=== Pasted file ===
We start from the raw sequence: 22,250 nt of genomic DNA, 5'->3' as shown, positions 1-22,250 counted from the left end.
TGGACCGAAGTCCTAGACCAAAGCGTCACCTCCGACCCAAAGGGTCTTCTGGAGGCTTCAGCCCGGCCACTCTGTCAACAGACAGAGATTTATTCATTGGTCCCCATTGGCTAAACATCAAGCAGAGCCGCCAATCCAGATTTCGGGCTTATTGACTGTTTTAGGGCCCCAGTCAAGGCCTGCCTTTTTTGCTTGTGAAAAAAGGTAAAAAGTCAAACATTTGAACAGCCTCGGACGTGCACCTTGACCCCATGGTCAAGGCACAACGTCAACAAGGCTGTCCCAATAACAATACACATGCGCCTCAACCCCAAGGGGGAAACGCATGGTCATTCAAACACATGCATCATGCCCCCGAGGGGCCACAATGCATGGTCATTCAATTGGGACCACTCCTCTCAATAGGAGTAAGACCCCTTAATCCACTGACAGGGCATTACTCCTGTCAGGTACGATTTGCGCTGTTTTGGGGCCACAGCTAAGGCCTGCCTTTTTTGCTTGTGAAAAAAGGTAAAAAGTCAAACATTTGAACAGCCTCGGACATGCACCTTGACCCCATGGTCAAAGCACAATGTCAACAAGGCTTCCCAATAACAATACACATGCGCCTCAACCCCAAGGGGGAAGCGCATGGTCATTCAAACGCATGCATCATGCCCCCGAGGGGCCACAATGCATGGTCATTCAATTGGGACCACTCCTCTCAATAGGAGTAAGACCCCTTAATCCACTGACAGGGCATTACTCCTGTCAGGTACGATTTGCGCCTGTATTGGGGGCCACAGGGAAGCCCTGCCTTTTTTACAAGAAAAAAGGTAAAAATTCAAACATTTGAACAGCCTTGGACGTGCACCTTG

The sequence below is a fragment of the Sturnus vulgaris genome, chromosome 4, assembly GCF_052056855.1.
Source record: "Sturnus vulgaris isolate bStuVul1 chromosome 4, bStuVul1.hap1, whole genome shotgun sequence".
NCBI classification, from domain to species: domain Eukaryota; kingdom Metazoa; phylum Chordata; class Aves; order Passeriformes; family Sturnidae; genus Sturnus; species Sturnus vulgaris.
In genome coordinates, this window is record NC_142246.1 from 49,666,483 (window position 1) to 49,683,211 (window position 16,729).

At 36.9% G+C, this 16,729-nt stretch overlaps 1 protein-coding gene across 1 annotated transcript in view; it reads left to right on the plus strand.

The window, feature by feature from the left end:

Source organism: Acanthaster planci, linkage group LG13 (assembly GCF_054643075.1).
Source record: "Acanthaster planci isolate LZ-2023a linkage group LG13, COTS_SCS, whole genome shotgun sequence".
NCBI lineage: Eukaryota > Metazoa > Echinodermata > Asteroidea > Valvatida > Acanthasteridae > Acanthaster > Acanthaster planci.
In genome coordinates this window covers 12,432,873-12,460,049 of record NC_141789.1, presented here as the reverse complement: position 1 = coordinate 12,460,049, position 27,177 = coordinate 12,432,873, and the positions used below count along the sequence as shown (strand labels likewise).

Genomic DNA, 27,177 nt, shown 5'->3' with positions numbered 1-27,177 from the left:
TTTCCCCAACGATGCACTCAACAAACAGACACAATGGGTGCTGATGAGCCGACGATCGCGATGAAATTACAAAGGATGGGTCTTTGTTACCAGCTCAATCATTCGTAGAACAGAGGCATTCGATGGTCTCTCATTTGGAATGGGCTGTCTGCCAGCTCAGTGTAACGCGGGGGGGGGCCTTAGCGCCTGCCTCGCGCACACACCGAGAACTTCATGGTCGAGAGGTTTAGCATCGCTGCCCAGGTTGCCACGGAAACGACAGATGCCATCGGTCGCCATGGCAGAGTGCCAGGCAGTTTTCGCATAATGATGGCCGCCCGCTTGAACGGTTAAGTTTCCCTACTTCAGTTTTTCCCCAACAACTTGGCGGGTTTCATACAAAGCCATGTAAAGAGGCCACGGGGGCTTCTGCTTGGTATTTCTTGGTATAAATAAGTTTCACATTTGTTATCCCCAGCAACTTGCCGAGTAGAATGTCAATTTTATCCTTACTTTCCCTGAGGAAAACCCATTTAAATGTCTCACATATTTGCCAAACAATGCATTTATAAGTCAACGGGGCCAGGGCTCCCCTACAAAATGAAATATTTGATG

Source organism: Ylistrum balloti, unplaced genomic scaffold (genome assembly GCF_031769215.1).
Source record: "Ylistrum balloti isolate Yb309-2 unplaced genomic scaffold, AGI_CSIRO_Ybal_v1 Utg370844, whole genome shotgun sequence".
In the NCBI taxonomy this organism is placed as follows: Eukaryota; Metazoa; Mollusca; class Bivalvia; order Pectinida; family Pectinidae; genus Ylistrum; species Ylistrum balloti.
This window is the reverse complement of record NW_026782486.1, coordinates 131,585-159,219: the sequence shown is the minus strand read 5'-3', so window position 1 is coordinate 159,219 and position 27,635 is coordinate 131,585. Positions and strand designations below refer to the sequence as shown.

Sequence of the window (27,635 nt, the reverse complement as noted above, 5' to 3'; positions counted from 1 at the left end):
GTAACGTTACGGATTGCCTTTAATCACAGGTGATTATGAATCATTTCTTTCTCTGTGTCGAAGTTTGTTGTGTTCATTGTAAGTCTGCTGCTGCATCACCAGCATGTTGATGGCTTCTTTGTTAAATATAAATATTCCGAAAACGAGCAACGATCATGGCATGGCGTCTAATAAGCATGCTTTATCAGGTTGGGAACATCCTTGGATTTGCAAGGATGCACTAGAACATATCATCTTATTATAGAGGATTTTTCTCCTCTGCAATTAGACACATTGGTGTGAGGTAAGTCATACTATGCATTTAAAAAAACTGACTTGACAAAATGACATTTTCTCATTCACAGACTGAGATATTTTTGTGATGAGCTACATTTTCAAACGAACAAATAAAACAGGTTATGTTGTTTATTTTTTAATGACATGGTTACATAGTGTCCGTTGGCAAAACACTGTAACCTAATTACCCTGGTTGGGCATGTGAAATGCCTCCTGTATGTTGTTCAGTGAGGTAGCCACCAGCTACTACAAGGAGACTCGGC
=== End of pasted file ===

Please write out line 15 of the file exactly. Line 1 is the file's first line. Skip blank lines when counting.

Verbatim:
Source organism: Ylistrum balloti, unplaced genomic scaffold (genome assembly GCF_031769215.1).